Mauriat Miranda     mjmwired

The American Automobile

I don't feel the need to discuss or debate the merits of the decision to buy an American made versus a foreign made vehicle. The purchasing process of the American individual has never been a rational thing. The point I do want to make is the rare opportunity that this economic situation has afforded to people who might be in the market to buy a new car.

Prior to the financial meltdown that started at the end of 2008, one of the major selling points for people who purchased American was that some sort of incentive would make the price of a new car incredibly attractive when compared to a foreign alternative. The much sought after "Employee Discount" offered by the BIG 3 reduced prices down 10-15% but this was not available to everyone. Currently even offers of an Employee Discount do not seem to impress car buyers. Manufacturers have been offering "Employee Plus" discounts, cash back offers and 0% financing but that still fails to make a serious improvement in sales.

It is difficult to pinpoint the precise reason for the hesitation to purchase. Some claim it is the break down in credit markets and banks which hurts financing - since no one really buys a car fully in cash. Others claim that the fear of bankruptcy adds uncertainty to the validity of warranties. If you are an otherwise responsible consumer neither of those reasons should be a deterrent to buying.

In yesterday's announcement by President Obama, he stated the administration would back US Manufacturer's warranties. In any other situation, I would not be in favor of the government taking this position, but I cannot ignore this huge plus to consumer confidence. Additionally the administration re-iterated a point in its February 2009 Stimulus Package that stated that local and state taxes on a new car will be a deduction.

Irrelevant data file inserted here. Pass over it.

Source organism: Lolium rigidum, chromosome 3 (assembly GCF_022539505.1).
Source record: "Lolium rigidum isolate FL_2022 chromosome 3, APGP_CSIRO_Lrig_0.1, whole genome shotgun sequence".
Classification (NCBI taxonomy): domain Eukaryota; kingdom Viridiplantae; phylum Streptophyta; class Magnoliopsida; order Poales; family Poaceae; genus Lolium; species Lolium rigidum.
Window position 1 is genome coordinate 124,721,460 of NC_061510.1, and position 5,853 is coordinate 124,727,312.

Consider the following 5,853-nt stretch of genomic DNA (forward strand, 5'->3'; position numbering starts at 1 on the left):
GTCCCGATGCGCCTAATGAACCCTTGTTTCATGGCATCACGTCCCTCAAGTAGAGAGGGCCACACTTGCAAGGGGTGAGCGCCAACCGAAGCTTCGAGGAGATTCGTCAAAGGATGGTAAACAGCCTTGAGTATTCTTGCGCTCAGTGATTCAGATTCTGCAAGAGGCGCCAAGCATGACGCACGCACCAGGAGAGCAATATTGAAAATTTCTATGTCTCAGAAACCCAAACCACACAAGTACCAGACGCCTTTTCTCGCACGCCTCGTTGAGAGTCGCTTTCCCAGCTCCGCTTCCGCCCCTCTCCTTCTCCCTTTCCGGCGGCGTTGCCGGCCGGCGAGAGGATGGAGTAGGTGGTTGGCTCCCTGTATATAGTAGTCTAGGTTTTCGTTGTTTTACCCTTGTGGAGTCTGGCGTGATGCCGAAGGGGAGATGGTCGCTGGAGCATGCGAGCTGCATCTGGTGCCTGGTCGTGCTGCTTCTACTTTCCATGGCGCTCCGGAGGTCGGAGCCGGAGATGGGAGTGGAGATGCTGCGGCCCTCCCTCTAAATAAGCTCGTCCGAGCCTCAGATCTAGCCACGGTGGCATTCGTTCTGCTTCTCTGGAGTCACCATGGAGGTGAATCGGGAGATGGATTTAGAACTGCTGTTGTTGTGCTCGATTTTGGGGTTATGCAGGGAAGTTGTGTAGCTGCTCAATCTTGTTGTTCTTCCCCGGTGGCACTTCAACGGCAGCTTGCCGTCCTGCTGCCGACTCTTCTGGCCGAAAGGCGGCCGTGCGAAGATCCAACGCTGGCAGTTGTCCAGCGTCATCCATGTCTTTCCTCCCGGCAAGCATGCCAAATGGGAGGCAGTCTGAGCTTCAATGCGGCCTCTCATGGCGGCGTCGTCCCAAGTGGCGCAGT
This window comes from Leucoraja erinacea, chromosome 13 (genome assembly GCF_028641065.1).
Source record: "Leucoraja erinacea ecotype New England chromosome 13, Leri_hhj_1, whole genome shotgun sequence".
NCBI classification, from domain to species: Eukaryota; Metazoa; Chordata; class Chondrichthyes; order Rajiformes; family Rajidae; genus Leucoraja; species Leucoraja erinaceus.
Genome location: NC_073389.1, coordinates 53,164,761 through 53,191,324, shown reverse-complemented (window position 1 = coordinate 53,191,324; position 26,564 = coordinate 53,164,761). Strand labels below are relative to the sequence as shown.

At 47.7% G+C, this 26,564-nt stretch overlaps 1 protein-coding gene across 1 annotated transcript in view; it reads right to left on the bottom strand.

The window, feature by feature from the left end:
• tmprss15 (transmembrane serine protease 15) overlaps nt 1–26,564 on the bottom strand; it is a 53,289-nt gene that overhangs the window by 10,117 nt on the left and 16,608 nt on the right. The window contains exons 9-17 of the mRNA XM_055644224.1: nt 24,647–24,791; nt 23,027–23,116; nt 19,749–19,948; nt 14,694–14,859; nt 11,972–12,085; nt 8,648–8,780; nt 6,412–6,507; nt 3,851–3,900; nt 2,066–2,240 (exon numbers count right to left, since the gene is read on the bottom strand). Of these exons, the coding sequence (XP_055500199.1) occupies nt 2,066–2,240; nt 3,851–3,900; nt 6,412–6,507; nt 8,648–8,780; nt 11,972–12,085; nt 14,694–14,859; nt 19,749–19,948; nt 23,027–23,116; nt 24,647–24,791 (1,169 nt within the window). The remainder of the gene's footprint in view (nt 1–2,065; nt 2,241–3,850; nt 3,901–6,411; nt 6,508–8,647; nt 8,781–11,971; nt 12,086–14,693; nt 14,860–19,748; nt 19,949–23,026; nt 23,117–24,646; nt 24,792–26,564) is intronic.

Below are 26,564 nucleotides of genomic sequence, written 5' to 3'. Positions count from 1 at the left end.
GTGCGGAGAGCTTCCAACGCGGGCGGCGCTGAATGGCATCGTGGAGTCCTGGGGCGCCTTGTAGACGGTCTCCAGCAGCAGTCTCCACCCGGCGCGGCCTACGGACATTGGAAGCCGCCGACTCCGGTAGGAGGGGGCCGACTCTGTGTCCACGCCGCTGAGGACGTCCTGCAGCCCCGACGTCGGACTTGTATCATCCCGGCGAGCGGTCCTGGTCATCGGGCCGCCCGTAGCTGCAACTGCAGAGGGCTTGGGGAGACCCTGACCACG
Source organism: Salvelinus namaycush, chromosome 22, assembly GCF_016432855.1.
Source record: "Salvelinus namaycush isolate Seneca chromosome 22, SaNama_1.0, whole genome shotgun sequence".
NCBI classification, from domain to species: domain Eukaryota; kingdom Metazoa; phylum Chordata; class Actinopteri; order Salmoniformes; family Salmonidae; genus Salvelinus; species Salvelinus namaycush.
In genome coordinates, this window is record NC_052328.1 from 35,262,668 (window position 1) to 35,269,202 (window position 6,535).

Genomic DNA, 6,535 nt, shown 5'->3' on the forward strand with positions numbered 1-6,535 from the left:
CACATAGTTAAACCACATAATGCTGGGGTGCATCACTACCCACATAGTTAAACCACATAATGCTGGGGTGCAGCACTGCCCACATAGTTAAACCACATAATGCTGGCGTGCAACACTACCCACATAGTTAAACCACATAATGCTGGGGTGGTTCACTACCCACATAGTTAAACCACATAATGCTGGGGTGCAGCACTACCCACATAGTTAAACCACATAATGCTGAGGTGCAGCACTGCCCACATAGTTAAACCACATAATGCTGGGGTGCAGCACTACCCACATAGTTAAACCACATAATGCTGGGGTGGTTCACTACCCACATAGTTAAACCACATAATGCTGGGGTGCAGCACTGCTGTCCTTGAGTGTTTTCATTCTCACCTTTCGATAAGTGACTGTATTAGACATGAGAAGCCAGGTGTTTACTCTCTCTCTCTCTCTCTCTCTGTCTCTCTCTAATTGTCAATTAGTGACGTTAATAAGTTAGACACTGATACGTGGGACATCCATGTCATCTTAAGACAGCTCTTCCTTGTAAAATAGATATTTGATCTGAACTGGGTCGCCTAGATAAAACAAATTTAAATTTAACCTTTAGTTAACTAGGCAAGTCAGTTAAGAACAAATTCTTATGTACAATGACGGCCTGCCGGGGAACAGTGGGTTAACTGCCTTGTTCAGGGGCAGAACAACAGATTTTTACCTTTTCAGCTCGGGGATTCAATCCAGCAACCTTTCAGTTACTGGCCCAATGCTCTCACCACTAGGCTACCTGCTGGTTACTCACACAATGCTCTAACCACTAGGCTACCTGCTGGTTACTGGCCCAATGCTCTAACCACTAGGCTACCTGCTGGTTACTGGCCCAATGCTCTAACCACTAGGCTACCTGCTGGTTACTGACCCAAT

If you were or are considering a new car, do seriously think of the value of an American Automobile. With incentives some cars have dropped well below "fair" prices in 2008. If you know someone in the US automobile industry I'm sure they would help you get an Employee Discount or some other comparable reduction. (Ask around, I'm sure you can find someone who knows somone.) For savvy consumers it is not impossible to walk away paying 25% less than MSRP for a brand new 2009 vehicle.

And for more frugal buyers who would typically buy used cars: used car prices have actually risen. In some cases 2008 used cars can cost more than the "incentiv-ized" 2009 same models. Also consider the limiting (or non existing) warranties that come with used cars.

I should be very clear: I do not think people should buy a car just to support the US Automotive Industry. Don't be irresponsible, if you do not need a new car, simply do not buy one. However seriously consider if you wish to take advantage of some of the best values in US automobile purchasing in recent history. The math for once is completely in favor of the consumer.

Update: My mistake, I misinterpreted the tax deduction as a credit.

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